Published: 09/03/2018 17:00 - Updated: 11/03/2018 06:50

Strathpuffer adventures in frame for TV spotlight

Written byHector Mackenzie

 

Strathpuffer
The Strathpuffer 24 is one of cycling's most daunting challenges.

A ROSS-SHIRE community which hosts "one of the hardest mountain biking events on the planet" is set for a special TV showcase this weekend as footage captured by an intrepid round-the-clock camera team is screened.

The Strathpuffer 24 has been described as "freezing temperatures, 17 hours of darkness, miles upon miles of gruelling terrain; a brutal mix of ice, wind, hail mud and snow".

And yet the allure of that daunting 24-hour challenge has seen the event, centred on the Strathpeffer and Contin areas, gain a global reputation and generate an off-peak visitor boost for the local economy.

BBC2 Scotland’s Adventure Show, presented by Dougie Vipond and Duncan McCallum with executive producer Richard Else, features the event this Sunday evening.

Organised by Steve Macdonald, a keen cyclist and former owner of Square Bikes in Strathpeffer, the event entered its 13th year last month and has grown to attract 1000 participants, many from overseas.

Some return every year, with competitive riders citing the huge benefits they gain when focussing on an event which requires winter training – a distraction from the boredom and the depressing short days of mid-winter.

Steve said: "It’s all thanks to the Adventure Show that there is a Strathpuffer at all. They were commissioned to film an endurance event in Scotland in winter. We’d had a conversation about a summer event about 20 years ago, and decided a 24-hour winter mountain bike race would be much more extreme.

"So I was tasked with organising the first Strathpuffer 24 in January 2006. We thought we might stop at ten, but there is so much support and demand from our participants it has continued beyond my wildest dreams."

Forest tracks built for the event are used year round. The event begins on a Saturday morning at 10am and the last lap must start within 24 hours after that.

This year, four girls from Dingwall Academy entered as a quad team, chaperoned by Commonwealth Games competitor Lee Craigie.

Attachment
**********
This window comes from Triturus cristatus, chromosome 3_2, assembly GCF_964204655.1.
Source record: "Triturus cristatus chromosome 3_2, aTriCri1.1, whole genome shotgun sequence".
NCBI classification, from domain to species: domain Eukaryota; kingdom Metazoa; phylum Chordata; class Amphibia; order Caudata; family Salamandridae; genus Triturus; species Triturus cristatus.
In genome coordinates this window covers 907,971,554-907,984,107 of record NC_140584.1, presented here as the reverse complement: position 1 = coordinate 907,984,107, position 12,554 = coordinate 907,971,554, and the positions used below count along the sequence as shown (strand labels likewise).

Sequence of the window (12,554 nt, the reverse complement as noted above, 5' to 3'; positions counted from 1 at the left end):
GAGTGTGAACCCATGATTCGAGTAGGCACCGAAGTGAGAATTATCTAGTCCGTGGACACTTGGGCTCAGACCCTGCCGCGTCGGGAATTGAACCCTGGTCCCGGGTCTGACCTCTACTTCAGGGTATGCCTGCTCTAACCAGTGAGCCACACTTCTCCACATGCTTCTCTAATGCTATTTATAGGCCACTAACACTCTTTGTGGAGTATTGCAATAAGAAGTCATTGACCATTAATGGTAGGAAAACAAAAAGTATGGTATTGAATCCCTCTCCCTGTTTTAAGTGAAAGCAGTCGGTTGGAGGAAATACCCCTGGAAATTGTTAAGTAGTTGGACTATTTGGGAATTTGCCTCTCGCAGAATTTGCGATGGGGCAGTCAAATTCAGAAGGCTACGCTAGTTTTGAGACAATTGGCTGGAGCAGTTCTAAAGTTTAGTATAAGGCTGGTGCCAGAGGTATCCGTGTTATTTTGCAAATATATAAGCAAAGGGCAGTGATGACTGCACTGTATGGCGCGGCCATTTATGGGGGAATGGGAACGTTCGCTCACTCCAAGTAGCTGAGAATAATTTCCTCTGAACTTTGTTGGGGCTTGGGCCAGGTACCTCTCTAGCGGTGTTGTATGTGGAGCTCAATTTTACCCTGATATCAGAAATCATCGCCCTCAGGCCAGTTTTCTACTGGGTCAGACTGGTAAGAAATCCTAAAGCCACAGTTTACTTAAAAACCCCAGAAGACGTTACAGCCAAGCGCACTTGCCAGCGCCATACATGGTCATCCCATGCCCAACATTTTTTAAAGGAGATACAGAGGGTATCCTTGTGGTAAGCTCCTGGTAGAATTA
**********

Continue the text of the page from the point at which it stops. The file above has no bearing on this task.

Lee is part of The Adventure Syndicate, a collective of female endurance cyclists, whose aim is to increase levels of self-belief and confidence in others, especially women and girls, by telling inspiring stories, creating an encouraging community and delivering enabling workshops and training.

Lee said: "We do this because we love the way adventuring by bike makes us feel and we passionately believe we are all capable of so much more than we think we are.

"We have been working in Dingwall Academy and the school chose their team for the Strathpuffer 24. I witnessed one member of the school quad team raise her game way beyond the limits she thought she could – to ensure her team completed in record time. And that’s what this is all about."

Lee herself completed the Strathpuffer several times before and credits the team pits and mechanical support and the staff at Dingwall Academy for their efforts in ensuring the girls got a great result, "and the chance to do something extraordinary".

Participants vary in age and ability with professional cyclists alongside amateurs aged 10 to 72.

Producer Richard Else said: "What strikes our production team, which includes six cameramen and drone operators, is the inclusive atmosphere and the fact that anyone can enter whatever their ability.

"But that’s not all. What also impress me about this event and so many we cover are the people who take part. There are professional athletes but also complete amateurs. They have to fit the sport around a multitude of commitments – jobs, families and, in this case with the younger participants, education.

"We have challenges too. Our crew work all the way through and we organise shifts to enable them to catch some sleep, and, although everyone enjoys the Strathpuffer 24 immensely, it is hard work. Sometimes it is difficult to keep warm. Often when the weather is particularly harsh, even eating is challenging. And I know that every single member of our team will keep going until I make them stop."

Engineering geologist Cat Hirst originally from Durham, has competed in the race four times and tells the show: "If it snows, it's magical. You’ve got to remember to look up from the handlebars and see it."

The show screens at 7pm.

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